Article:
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Harmony in HalifaxHarmony in Halifax

Harmony in Halifax

As we begin World Interfaith Harmony Week 2017, Jennifer Neutel shares how Halifax has become a model of religious diversity and openness.  

2 minute read
Harmony in Halifax February 1, 2017  |  By Jennifer Neutel
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When the UN kicks off its World Interfaith Harmony Week today, the people of Halifax will know their city has been put on the map as a model of religious diversity and openness.

Haligonians will get to celebrate Feb 1 to 7 with the rest of the interfaith world, but they can also take pride in knowing they were chosen in the top three participants of 2016. Last year, 816 events and more than 80 prize applications marked UN interfaith work in 2016. Two members of the Halifax committee travelled to Jordan’s Royal Court last spring to receive the recognition from His Majesty King Abdullah II.

To make the prize even sweeter, 2016 was the first time Nova Scotia officially proclaimed World Interfaith Harmony Week, which is observed annually in the first week of February. Unanimously adopted by the UN in 2010, its purpose is to provide diverse faith communities and goodwill groups a platform to share their traditions in an open and respectful atmosphere.

“That’s a map-making moment in the world,” says Jim Torbert, member of Interfaith Harmony Halifax’s planning committee.

“There is an overarching view among everyone participating that this sets a really good example to the world,” Torbert says. “This is a tribute to the openness, generosity, kindness and appreciation of the diversity.”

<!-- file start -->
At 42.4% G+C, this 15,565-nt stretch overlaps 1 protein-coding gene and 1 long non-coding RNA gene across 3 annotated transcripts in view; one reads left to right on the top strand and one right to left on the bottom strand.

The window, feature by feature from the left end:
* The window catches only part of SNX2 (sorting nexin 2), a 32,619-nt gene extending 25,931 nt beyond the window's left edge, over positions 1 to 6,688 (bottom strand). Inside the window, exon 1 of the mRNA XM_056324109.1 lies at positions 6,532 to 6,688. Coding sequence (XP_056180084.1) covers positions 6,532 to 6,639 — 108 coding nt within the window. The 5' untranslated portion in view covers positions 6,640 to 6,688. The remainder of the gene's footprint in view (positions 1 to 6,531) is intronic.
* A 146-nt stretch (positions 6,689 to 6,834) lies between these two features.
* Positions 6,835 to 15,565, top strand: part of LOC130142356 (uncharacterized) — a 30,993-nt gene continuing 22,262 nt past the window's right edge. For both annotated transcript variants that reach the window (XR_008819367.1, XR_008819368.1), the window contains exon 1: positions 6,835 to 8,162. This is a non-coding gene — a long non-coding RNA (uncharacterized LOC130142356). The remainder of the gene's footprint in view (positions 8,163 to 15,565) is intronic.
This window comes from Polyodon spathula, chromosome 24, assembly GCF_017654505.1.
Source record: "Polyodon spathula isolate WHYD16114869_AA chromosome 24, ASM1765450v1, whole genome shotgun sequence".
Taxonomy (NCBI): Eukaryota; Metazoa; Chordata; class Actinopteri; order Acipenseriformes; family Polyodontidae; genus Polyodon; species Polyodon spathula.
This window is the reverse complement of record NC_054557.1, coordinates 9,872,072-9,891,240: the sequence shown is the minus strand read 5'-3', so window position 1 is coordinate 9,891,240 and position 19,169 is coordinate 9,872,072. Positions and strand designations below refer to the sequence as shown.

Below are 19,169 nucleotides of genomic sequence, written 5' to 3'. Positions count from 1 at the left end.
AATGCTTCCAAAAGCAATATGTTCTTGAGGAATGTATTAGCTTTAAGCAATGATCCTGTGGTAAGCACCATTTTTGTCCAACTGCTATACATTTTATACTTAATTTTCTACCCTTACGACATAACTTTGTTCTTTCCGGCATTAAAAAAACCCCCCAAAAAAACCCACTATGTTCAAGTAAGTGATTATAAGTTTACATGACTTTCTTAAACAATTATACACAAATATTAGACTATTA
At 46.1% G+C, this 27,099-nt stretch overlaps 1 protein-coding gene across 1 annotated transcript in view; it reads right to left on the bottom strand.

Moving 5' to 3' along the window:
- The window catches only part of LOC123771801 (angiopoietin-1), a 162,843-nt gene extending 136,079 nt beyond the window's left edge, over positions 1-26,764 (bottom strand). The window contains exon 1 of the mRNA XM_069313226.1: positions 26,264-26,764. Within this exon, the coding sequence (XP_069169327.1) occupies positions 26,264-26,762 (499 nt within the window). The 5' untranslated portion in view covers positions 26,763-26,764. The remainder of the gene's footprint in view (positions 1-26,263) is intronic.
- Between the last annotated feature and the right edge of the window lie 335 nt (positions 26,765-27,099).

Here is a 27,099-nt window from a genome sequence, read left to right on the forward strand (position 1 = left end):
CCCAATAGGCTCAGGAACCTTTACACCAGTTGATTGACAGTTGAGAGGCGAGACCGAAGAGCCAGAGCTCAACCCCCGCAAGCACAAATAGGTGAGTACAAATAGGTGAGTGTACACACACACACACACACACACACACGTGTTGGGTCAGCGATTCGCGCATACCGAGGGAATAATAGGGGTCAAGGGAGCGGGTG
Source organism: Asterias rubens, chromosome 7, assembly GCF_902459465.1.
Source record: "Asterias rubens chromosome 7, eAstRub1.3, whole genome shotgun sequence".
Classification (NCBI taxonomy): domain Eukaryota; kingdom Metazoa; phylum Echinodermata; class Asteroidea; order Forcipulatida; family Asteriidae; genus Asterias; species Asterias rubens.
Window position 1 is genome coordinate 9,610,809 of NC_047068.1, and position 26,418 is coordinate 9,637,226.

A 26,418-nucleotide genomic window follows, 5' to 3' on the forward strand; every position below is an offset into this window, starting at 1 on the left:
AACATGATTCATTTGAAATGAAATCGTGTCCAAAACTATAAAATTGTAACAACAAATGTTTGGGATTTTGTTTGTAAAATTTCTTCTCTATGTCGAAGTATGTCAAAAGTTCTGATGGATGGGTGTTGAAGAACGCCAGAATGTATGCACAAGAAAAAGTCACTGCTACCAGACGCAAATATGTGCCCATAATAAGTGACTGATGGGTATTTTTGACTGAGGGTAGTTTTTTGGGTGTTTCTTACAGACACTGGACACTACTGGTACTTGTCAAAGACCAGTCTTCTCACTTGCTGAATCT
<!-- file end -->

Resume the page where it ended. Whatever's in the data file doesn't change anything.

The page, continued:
This year, the Halifax group has even more participation amongst the sacred hosts helping with the organization. There’s a sense more people are getting involved.

Halifax participants will be asked to consider how to extend the week’s interfaith conversations year-round. During the celebration event attendees will take part in talking circles with the open question: “What can you bring from this week’s experience back to your community?”

Sacred Spaces events are being held throughout the week allowing people to observe, meet and engage with various communities including Aboriginal, Baha’i, Brahma Kumaris, Shambhala, Christian, Hindu, Jewish, Muslim, pagan, Quakers, Sikh, Taoist, and Unitarian Universalist.

Participants can register for an Interfaith Engagement Certificate Program, a week-long experiential engagement that includes visiting a minimum of three sacred spaces, keeping a reflective journal and attending pre-and post sessions to reflect on the experiences.

Organizations are invited to endorse a Declaration of Interfaith Peace and Friendship with their logos. Last year, about 30 organizations took part and the hope is to have 50 this year. Groups have come on board as sponsors.

Interfaith Harmony Halifax considers its resources and website open source. For other cities considering hosting an Interfaith Harmony Week, Torbert offers this advice: Get every tradition at the table, bring together an organizing body, map out what you want to do, and don’t try to do too much.

“You don’t need everyone on board but you do need a critical mass, and then the conversation shifts and this can then make Halifax a more inviting place for people to want to come, live, raise their families and find work,” he says.

To learn more, visit http://ihhalifax.ca.

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